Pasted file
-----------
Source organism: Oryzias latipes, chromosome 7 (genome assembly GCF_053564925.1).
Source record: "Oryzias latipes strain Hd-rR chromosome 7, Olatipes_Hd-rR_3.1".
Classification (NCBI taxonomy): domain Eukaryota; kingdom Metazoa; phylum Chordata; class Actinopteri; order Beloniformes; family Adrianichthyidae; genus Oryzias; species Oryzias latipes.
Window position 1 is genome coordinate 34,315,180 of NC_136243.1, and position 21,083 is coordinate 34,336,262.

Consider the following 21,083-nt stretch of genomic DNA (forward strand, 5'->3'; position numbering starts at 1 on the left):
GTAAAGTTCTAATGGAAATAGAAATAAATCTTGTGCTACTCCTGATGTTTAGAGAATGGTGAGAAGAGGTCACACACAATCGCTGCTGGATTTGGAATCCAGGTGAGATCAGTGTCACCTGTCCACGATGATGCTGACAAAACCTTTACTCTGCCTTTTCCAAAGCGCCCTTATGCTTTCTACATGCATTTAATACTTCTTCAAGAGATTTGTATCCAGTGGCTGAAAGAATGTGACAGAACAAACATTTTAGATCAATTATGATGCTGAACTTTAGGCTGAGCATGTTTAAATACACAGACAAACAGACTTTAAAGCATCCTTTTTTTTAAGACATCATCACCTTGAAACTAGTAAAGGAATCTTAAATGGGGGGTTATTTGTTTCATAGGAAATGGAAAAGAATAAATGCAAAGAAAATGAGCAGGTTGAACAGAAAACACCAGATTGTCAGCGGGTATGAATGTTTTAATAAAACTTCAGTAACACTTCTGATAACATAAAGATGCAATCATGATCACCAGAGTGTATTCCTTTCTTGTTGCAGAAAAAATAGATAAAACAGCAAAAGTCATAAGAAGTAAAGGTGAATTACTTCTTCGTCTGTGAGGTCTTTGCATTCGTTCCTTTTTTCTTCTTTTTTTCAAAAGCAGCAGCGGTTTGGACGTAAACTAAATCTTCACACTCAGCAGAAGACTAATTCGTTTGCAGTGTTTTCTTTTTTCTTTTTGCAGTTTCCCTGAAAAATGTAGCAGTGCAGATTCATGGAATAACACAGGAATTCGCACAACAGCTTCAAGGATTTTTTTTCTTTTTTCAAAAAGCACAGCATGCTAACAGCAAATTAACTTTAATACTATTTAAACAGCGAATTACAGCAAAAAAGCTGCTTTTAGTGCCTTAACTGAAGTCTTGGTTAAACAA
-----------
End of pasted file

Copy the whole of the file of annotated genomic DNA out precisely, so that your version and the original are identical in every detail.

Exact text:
Source organism: Oryzias latipes, chromosome 7 (genome assembly GCF_053564925.1).
Source record: "Oryzias latipes strain Hd-rR chromosome 7, Olatipes_Hd-rR_3.1".
Classification (NCBI taxonomy): domain Eukaryota; kingdom Metazoa; phylum Chordata; class Actinopteri; order Beloniformes; family Adrianichthyidae; genus Oryzias; species Oryzias latipes.
Window position 1 is genome coordinate 34,315,180 of NC_136243.1, and position 21,083 is coordinate 34,336,262.

Consider the following 21,083-nt stretch of genomic DNA (forward strand, 5'->3'; position numbering starts at 1 on the left):
GTAAAGTTCTAATGGAAATAGAAATAAATCTTGTGCTACTCCTGATGTTTAGAGAATGGTGAGAAGAGGTCACACACAATCGCTGCTGGATTTGGAATCCAGGTGAGATCAGTGTCACCTGTCCACGATGATGCTGACAAAACCTTTACTCTGCCTTTTCCAAAGCGCCCTTATGCTTTCTACATGCATTTAATACTTCTTCAAGAGATTTGTATCCAGTGGCTGAAAGAATGTGACAGAACAAACATTTTAGATCAATTATGATGCTGAACTTTAGGCTGAGCATGTTTAAATACACAGACAAACAGACTTTAAAGCATCCTTTTTTTTAAGACATCATCACCTTGAAACTAGTAAAGGAATCTTAAATGGGGGGTTATTTGTTTCATAGGAAATGGAAAAGAATAAATGCAAAGAAAATGAGCAGGTTGAACAGAAAACACCAGATTGTCAGCGGGTATGAATGTTTTAATAAAACTTCAGTAACACTTCTGATAACATAAAGATGCAATCATGATCACCAGAGTGTATTCCTTTCTTGTTGCAGAAAAAATAGATAAAACAGCAAAAGTCATAAGAAGTAAAGGTGAATTACTTCTTCGTCTGTGAGGTCTTTGCATTCGTTCCTTTTTTCTTCTTTTTTTCAAAAGCAGCAGCGGTTTGGACGTAAACTAAATCTTCACACTCAGCAGAAGACTAATTCGTTTGCAGTGTTTTCTTTTTTCTTTTTGCAGTTTCCCTGAAAAATGTAGCAGTGCAGATTCATGGAATAACACAGGAATTCGCACAACAGCTTCAAGGATTTTTTTTCTTTTTTCAAAAAGCACAGCATGCTAACAGCAAATTAACTTTAATACTATTTAAACAGCGAATTACAGCAAAAAAGCTGCTTTTAGTGCCTTAACTGAAGTCTTGGTTAAACAA